The Association of Flight Attendants-CWA is suing the Federal Aviation Administration, saying the agency notice last year that paved the way for fliers to use their devices throughout flights violated federal regulations that require passengers to stow all items during takeoffs and landings.
Justice Department lawyers representing the FAA say the agency’s guidance, which permitted fliers to keep smaller devices in their hands during all phases of flight, doesn’t violate the stowage rule because small devices aren’t governed by it. The two sides argued the case Friday to a three-judge panel with the U.S. Court of Appeals for the D.C. Circuit.
The union argued that the FAA didn't follow the proper procedure to change the rule, and that the new rule violates existing regulation. The FAA, on the other hand, argued that smaller electronics were never covered by the regulations in the first place. "Not every single item carried onto a plane (e.g., a cell phone, a book, a pack of gum) necessarily constitutes an ‘article of baggage’ that must be ‘stowed’ under the seat or in an overhead compartment," FAA lawyers said in a court filing.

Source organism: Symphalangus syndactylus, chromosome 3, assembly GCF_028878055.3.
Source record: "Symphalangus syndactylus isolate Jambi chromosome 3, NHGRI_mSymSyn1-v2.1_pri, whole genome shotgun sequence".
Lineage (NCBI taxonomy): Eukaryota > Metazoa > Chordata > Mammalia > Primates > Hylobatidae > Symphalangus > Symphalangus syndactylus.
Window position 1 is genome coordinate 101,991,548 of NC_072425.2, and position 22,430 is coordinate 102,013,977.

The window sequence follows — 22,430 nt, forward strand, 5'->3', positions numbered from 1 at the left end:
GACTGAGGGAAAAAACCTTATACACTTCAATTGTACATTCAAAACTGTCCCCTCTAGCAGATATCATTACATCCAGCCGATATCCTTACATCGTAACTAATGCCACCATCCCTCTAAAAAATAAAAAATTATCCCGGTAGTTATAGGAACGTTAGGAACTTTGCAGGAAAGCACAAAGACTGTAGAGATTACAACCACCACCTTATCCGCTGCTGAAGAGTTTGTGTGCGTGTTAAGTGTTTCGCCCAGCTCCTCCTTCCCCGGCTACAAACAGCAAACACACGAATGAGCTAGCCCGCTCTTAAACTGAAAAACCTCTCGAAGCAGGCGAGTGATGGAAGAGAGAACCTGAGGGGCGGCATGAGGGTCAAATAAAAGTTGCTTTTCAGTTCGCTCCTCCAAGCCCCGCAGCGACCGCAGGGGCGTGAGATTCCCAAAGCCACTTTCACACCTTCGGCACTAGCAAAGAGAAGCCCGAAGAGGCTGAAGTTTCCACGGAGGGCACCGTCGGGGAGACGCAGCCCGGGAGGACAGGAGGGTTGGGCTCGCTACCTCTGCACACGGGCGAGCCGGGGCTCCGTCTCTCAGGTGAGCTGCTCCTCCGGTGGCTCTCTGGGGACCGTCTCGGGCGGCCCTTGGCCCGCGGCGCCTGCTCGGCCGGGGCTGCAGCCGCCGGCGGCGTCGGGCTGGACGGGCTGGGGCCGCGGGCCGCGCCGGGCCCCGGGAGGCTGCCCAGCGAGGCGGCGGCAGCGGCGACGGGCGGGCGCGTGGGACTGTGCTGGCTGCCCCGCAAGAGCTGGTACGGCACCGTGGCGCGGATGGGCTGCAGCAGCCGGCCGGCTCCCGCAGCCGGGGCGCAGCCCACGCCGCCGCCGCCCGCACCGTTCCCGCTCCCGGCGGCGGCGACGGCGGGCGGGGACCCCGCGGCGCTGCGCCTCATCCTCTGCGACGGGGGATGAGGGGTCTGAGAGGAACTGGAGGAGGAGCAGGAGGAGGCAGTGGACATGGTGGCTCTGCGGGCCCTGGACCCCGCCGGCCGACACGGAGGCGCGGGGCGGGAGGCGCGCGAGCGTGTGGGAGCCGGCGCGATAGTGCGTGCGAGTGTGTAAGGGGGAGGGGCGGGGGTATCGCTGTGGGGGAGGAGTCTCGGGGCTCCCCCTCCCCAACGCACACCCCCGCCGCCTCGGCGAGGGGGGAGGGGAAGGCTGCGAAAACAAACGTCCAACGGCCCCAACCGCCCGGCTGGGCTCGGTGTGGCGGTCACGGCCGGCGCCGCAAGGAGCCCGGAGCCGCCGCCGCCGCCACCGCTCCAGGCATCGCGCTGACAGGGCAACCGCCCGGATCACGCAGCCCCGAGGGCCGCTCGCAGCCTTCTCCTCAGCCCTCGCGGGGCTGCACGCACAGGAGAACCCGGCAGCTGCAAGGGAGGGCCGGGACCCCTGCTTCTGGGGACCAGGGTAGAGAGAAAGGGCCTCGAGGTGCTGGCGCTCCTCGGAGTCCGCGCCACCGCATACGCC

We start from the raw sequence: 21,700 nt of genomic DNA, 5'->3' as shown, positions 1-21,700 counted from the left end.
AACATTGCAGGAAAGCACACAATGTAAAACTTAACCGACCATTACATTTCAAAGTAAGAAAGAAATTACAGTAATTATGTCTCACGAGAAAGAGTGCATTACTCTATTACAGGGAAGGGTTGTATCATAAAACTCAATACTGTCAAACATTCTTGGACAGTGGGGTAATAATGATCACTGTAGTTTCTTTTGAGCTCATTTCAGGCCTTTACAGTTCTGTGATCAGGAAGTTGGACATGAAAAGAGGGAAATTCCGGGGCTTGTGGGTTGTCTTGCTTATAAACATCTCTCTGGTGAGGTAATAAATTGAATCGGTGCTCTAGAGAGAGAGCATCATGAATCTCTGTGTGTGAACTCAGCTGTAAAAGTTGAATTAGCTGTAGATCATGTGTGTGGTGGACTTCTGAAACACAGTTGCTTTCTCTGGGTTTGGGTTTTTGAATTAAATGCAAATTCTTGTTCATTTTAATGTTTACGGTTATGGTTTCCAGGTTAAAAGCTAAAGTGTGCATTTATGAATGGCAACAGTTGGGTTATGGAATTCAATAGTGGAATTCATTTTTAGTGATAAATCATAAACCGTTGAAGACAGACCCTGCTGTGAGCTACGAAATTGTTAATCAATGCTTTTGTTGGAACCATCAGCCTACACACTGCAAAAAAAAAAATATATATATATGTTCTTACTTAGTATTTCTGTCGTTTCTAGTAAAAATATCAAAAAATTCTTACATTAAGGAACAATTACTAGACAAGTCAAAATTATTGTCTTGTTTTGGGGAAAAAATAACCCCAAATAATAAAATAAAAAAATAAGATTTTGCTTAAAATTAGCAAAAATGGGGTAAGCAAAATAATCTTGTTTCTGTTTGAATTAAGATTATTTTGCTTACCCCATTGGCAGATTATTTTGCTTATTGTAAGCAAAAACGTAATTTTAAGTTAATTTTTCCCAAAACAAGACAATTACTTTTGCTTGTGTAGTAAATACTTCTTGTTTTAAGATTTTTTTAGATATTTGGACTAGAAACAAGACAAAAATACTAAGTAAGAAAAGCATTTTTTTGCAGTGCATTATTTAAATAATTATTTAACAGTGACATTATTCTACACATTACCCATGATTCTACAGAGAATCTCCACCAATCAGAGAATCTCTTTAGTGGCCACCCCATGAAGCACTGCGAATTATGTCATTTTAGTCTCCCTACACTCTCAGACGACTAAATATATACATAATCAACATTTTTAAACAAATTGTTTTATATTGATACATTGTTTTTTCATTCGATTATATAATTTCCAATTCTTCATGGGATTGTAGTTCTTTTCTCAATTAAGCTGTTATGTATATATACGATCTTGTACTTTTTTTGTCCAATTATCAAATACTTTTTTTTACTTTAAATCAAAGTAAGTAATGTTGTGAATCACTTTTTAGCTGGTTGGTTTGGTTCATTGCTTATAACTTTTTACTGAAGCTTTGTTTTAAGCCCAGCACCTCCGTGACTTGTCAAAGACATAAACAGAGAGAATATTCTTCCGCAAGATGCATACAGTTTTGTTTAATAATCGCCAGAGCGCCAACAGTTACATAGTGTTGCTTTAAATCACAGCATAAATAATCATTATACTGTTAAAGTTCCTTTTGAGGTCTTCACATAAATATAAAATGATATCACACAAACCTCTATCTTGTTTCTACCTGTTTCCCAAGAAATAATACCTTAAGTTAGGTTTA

The WSJ also quotes the union's lawyer as saying that many fliers have stopped listening to attendants’ emergency announcements since this ban was lifted last October, but I have trouble believing that to be true.
As I recall from my own behavior before the ban, even when I wasn't surreptitiously using my ebook reader, I was still reading something. Reinstating this ban would not actually stop you from reading a book or one of the in flight magazines, so chances are you wouldn't have a greater degree of attention.
It's too soon to say whether the union will win its suit, but I hope it doesn't. But if it does I will probably go back to simply ignoring the rule and continuing to surreptitiously read on my ereader or tablet.
image by Bill Ward's Brickpile